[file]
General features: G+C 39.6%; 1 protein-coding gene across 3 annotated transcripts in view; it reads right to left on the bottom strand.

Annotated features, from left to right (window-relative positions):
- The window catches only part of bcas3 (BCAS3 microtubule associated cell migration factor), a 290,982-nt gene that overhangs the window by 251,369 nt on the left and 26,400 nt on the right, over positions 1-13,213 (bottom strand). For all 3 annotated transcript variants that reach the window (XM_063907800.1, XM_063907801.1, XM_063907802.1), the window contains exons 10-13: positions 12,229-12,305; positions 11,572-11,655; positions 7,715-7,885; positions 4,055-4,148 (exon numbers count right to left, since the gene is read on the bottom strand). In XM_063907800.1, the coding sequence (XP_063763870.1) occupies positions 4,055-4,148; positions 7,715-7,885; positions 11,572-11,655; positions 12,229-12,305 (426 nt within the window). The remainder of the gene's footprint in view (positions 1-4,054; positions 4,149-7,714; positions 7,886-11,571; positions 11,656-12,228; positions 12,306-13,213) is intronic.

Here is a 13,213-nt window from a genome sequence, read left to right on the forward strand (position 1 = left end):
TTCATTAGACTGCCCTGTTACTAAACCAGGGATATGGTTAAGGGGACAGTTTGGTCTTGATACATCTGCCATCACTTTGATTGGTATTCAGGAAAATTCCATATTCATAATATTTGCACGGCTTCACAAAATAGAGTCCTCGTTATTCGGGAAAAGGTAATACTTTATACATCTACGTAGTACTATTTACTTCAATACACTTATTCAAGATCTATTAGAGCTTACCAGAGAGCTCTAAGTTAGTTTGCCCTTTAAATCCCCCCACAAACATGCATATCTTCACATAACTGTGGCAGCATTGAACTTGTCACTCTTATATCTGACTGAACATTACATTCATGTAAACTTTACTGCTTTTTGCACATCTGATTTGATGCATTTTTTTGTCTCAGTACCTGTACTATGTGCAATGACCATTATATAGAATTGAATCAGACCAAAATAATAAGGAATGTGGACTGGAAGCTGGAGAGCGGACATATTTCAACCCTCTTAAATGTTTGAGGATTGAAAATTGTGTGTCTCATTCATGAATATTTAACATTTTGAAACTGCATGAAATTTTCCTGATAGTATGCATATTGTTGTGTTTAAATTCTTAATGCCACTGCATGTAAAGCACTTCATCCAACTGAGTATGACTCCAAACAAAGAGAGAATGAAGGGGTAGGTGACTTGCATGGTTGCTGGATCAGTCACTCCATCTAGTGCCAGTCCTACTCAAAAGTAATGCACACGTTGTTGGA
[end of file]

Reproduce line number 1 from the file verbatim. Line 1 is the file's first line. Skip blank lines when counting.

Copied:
General features: G+C 39.6%; 1 protein-coding gene across 3 annotated transcripts in view; it reads right to left on the bottom strand.